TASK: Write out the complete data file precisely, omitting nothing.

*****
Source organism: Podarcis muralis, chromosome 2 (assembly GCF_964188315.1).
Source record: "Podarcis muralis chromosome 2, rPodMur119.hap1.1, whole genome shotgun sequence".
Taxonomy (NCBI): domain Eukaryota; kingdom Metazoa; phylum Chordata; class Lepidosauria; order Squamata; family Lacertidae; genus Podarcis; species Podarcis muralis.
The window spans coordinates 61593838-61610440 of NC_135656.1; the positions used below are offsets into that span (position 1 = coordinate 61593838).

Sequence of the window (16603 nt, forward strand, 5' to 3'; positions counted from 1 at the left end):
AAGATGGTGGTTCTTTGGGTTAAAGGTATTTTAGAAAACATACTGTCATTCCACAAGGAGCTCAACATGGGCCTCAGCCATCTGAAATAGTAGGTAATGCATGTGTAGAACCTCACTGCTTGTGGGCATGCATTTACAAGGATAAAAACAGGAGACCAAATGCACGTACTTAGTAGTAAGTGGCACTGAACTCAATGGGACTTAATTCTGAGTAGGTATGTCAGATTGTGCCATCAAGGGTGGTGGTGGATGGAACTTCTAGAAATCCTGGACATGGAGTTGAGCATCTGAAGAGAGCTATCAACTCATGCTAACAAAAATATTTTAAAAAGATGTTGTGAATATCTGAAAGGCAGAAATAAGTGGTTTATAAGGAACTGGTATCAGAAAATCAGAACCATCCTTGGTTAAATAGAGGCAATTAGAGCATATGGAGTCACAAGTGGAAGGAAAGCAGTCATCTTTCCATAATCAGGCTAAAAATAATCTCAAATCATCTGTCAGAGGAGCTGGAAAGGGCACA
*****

Source organism: Podarcis muralis, chromosome 2 (assembly GCF_964188315.1).
Source record: "Podarcis muralis chromosome 2, rPodMur119.hap1.1, whole genome shotgun sequence".
Taxonomy (NCBI): domain Eukaryota; kingdom Metazoa; phylum Chordata; class Lepidosauria; order Squamata; family Lacertidae; genus Podarcis; species Podarcis muralis.
The window spans coordinates 61593838-61610440 of NC_135656.1; the positions used below are offsets into that span (position 1 = coordinate 61593838).

Sequence of the window (16603 nt, forward strand, 5' to 3'; positions counted from 1 at the left end):
AAGATGGTGGTTCTTTGGGTTAAAGGTATTTTAGAAAACATACTGTCATTCCACAAGGAGCTCAACATGGGCCTCAGCCATCTGAAATAGTAGGTAATGCATGTGTAGAACCTCACTGCTTGTGGGCATGCATTTACAAGGATAAAAACAGGAGACCAAATGCACGTACTTAGTAGTAAGTGGCACTGAACTCAATGGGACTTAATTCTGAGTAGGTATGTCAGATTGTGCCATCAAGGGTGGTGGTGGATGGAACTTCTAGAAATCCTGGACATGGAGTTGAGCATCTGAAGAGAGCTATCAACTCATGCTAACAAAAATATTTTAAAAAGATGTTGTGAATATCTGAAAGGCAGAAATAAGTGGTTTATAAGGAACTGGTATCAGAAAATCAGAACCATCCTTGGTTAAATAGAGGCAATTAGAGCATATGGAGTCACAAGTGGAAGGAAAGCAGTCATCTTTCCATAATCAGGCTAAAAATAATCTCAAATCATCTGTCAGAGGAGCTGGAAAGGGCACA